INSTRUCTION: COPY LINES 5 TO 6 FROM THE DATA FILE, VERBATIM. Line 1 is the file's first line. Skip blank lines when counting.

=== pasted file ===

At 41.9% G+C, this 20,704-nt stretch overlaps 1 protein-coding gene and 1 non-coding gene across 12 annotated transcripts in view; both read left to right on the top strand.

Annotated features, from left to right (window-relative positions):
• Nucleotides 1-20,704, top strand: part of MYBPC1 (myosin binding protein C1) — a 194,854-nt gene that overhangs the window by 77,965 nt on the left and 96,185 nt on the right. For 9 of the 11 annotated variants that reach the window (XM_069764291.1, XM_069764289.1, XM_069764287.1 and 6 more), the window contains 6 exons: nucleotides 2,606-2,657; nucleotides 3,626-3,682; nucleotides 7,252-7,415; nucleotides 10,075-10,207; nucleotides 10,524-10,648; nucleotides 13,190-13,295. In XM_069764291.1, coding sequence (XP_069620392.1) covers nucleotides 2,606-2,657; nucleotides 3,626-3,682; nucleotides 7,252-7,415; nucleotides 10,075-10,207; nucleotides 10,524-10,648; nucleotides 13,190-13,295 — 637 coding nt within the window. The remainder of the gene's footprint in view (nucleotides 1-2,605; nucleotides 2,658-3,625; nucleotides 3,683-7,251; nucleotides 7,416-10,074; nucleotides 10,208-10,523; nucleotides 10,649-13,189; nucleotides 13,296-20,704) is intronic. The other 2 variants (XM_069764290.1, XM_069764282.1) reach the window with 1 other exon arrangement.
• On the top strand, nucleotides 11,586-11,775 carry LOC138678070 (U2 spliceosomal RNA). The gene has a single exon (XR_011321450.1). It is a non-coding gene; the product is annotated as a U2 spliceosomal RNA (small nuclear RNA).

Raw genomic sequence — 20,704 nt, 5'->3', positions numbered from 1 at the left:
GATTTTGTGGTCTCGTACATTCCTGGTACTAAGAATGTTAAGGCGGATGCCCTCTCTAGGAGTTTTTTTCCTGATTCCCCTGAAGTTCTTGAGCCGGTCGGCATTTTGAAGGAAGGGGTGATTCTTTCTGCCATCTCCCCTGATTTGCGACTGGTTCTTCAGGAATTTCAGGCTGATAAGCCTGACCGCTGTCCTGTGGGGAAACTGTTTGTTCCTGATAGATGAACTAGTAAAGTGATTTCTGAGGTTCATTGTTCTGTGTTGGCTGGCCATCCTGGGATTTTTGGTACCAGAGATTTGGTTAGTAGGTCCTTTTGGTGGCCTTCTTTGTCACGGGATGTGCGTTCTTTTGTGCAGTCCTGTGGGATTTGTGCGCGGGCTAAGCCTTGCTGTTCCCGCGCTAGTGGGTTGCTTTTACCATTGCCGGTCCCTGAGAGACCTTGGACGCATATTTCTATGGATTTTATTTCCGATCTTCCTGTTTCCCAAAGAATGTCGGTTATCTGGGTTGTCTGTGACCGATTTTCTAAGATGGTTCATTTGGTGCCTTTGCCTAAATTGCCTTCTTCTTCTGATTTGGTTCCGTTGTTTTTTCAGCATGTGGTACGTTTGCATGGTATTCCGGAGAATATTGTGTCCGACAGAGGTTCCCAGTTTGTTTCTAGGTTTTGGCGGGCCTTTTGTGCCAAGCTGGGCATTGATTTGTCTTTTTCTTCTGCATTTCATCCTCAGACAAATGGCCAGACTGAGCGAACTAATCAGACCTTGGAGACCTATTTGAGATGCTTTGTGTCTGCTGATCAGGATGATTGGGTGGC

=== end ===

Raw genomic sequence — 20,704 nt, 5'->3', positions numbered from 1 at the left:
GATTTTGTGGTCTCGTACATTCCTGGTACTAAGAATGTTAAGGCGGATGCCCTCTCTAGGAGTTTTTTTCCTGATTCCCCTGAAGTTCTTGAGCCGGTCGGCATTTTGAAGGAAGGGGTGATTCTTTCTGCCATCTCCCCTGATTTGCGACTGGTTCTTCAGGAATTTCAGGCTGATAAGCCTGACCGCTGTCCTGTGGGGAAACTGTTTGTTCCTGATAGATGAACTAGTAAAGTGATTTCTGAGGTTCATTGTTCTGTGTTGGCTGGCCATCCTGGGATTTTTGGTACCAGAGATTTGGTTAGTAGGTCCTTTTGGTGGCCTTCTTTGTCACGGGATGTGCGTTCTTTTGTGCAGTCCTGTGGGATTTGTGCGCGGGCTAAGCCTTGCTGTTCCCGCGCTAGTGGGTTGCTTTTACCATTGCCGGTCCCTGAGAGACCTTGGACGCATATTTCTATGGATTTTATTTCCGATCTTCCTGTTTCCCAAAGAATGTCGGTTATCTGGGTTGTCTGTGACCGATTTTCTAAGATGGTTCATTTGGTGCCTTTGCCTAAATTGCCTTCTTCTTCTGATTTGGTTCCGTTGTTTTTTCAGCATGTGGTACGTTTGCATGGTATTCCGGAGAATATTGTGTCCGACAGAGGTTCCCAGTTTGTTTCTAGGTTTTGGCGGGCCTTTTGTGCCAAGCTGGGCATTGATTTGTCTTTTTCTTCTGCATTTCATCCTCAGACAAATGGCCAGACTGAGCGAACTAATCAGACCTTGGAGACCTATTTGAGATGCTTTGTGTCTGCTGATCAGGATGATTGGGTGGC